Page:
Carnival is woman. What if women refused to show up for carnival?

I have written previously about being a 16-year-old girl at a school fair when a grown-ass man burnt me with his cigarette because I refused to dance with him.

I my teens I watched the colour drain from a friend’s face as we walked along Spring Garden in the thick Kadooment Day crowd. A man had sexually assaulted her as he casually walked by.

In my early twenties I was stung on the buttocks multiple time by a popular-for-the-season calypsonian in full view of security who only told him to “cool out” after I pleaded with them to do something.

Security at fetes is meant to keep men safe.  Security guards will break up fights between men.  I’m yet to see them intervene when women are being obviously harassed or assaulted.

There is a video of a fat, black Caribbean woman being sexually assaulted and stripped by a group of men whom she unsuccessfully fights off and attempts to run away from.  No one intervened.  Someone(s) recorded the video and it was viewed 1.4 million times when I saw it. Hypersexualized in Caribbean popular culture, male performers often engage with fat black women in ways that border on ridicule.  In the video, that ridicule escalated to physical and sexual violence. I felt such powerless rage and sadness at the utter contempt for that woman displayed by the men who assaulted her and the crowd which looked on.

The carnivals, dubs, fetes that we consider key spaces for the production of Caribbean popular culture and emblematic of Caribbean identity are grossly hostile and violent to women.  These are value producing, income generating activities from which men disproportionately benefit and where women are collectively unsafe.  Women risk harassment, coerced interactions, physical and sexual assault and even death in order to participate in Caribbean culture.  And now in our social media-saturated times our bodies, stripped bare but still fighting back can be viewed over and over again. Most viewers utterly and completely unable to fathom that what they are viewing is a sexual violation that no woman should have to experience.  Male sexual entitlement and the objectification and (hetero)sexualization of women is so commonplace that assaults on us are understood culture.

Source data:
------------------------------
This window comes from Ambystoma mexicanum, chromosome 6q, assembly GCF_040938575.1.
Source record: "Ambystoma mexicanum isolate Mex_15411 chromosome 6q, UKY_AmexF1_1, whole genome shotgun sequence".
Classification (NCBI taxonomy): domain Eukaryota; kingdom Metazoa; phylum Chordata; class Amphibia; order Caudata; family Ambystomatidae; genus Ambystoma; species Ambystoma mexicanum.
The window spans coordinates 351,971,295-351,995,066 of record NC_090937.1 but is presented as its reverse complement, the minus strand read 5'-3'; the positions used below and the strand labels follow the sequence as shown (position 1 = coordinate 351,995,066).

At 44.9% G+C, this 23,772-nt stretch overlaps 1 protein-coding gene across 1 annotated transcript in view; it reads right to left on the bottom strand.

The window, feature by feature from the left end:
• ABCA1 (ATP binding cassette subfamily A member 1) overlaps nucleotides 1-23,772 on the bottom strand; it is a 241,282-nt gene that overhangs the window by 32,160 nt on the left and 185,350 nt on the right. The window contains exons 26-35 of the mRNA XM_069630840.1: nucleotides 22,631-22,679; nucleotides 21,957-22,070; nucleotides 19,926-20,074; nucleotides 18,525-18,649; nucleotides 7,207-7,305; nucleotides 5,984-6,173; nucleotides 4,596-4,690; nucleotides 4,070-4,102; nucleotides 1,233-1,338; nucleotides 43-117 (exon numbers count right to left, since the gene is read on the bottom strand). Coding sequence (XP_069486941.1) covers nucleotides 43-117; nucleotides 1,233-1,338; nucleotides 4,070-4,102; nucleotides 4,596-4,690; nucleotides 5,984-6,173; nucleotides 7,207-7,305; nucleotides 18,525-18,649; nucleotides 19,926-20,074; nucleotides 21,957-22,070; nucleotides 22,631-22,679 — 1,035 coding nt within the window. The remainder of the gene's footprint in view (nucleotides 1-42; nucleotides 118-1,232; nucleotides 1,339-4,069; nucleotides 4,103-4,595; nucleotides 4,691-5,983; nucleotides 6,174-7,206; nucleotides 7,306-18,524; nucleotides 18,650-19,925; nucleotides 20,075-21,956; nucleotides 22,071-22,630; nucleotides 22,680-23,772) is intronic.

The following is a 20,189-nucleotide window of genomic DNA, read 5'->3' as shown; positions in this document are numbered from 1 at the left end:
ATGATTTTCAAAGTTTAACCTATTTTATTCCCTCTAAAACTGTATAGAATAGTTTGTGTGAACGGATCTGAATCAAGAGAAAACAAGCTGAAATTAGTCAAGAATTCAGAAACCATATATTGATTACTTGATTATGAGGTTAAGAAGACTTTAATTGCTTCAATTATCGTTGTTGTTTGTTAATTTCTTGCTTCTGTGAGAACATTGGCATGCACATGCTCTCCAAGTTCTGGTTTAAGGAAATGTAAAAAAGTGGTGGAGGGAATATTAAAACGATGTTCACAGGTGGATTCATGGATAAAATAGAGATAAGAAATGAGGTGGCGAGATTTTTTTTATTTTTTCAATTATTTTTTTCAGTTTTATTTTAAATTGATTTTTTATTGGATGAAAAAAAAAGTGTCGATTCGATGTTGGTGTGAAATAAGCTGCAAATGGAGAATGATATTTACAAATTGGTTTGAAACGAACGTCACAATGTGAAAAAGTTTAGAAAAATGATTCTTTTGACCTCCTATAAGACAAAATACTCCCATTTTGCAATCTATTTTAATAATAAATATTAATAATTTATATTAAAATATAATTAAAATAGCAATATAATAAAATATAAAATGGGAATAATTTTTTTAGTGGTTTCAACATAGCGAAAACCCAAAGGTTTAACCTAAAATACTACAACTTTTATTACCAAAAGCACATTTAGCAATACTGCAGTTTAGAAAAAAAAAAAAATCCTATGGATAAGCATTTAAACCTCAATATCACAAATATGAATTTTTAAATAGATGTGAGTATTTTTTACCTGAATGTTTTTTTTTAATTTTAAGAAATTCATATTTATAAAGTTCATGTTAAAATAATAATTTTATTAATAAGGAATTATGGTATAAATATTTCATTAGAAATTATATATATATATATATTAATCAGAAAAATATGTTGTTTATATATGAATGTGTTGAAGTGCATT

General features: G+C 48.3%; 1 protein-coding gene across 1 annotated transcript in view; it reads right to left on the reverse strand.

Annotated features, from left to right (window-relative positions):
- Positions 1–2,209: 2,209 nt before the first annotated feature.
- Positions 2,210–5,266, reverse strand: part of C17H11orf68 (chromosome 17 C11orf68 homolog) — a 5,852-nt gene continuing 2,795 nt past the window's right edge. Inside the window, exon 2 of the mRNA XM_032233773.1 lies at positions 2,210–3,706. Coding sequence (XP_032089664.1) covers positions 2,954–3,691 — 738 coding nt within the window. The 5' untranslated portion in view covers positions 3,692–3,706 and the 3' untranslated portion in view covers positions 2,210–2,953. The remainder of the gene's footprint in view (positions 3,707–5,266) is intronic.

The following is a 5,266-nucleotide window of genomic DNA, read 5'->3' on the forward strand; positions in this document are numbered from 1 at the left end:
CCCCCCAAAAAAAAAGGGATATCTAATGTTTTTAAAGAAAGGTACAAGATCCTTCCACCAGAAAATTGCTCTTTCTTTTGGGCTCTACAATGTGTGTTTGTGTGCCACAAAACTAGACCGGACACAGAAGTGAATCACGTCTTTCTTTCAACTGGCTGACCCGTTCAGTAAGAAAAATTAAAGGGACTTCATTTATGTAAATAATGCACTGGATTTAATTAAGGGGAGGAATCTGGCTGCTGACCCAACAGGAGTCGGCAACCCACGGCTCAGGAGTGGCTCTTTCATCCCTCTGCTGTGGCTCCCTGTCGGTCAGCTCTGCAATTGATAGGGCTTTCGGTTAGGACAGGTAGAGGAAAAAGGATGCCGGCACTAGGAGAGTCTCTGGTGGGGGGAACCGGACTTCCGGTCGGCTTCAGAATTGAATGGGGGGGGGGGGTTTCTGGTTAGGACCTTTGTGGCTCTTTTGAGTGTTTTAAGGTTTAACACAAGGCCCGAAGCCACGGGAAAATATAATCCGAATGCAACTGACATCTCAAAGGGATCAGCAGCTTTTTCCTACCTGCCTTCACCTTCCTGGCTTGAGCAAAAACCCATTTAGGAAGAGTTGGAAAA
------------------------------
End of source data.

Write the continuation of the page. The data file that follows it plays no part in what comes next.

Carnival is woman.  What if women refused to show up for carnival?

 

EDITED TO ADD Carla Moore’s vlog about the assault below:

 

Do Caribbean courts discriminate against fathers?

The European Union Delegation to the Caribbean recently announced that it has awarded 55,000 euro to Trinidad and Tobago’s Single Fathers Association to further its work on gender equality.

Loop T&T reported that a representative from the EU stated:

“Some eighty percent of child custody cases in Trinidad (and Tobago) are judged in favour of the woman. So the reality is that many willing fathers are deprived of the opportunity, pushed aside and not allowed to play a meaning full rolled in the lives of their children.”

I was taken aback by this rhetoric from the EU representative. First it seemed profoundly ignorant of the fact that the majority of women with custody of and primary care for children were not awarded such by any court. It also seemed to suggest that either women themselves or the state deprived men of a relationship with their children. Lastly, there was no mention of a research report from which this figure was drawn.

Hazel Thompson-Ahye, who conducted research on gender bias in courts in T&T, found that fathers were awarded custody in 50% of cases where custody was contested. However, fathers were unlikely to contest custody.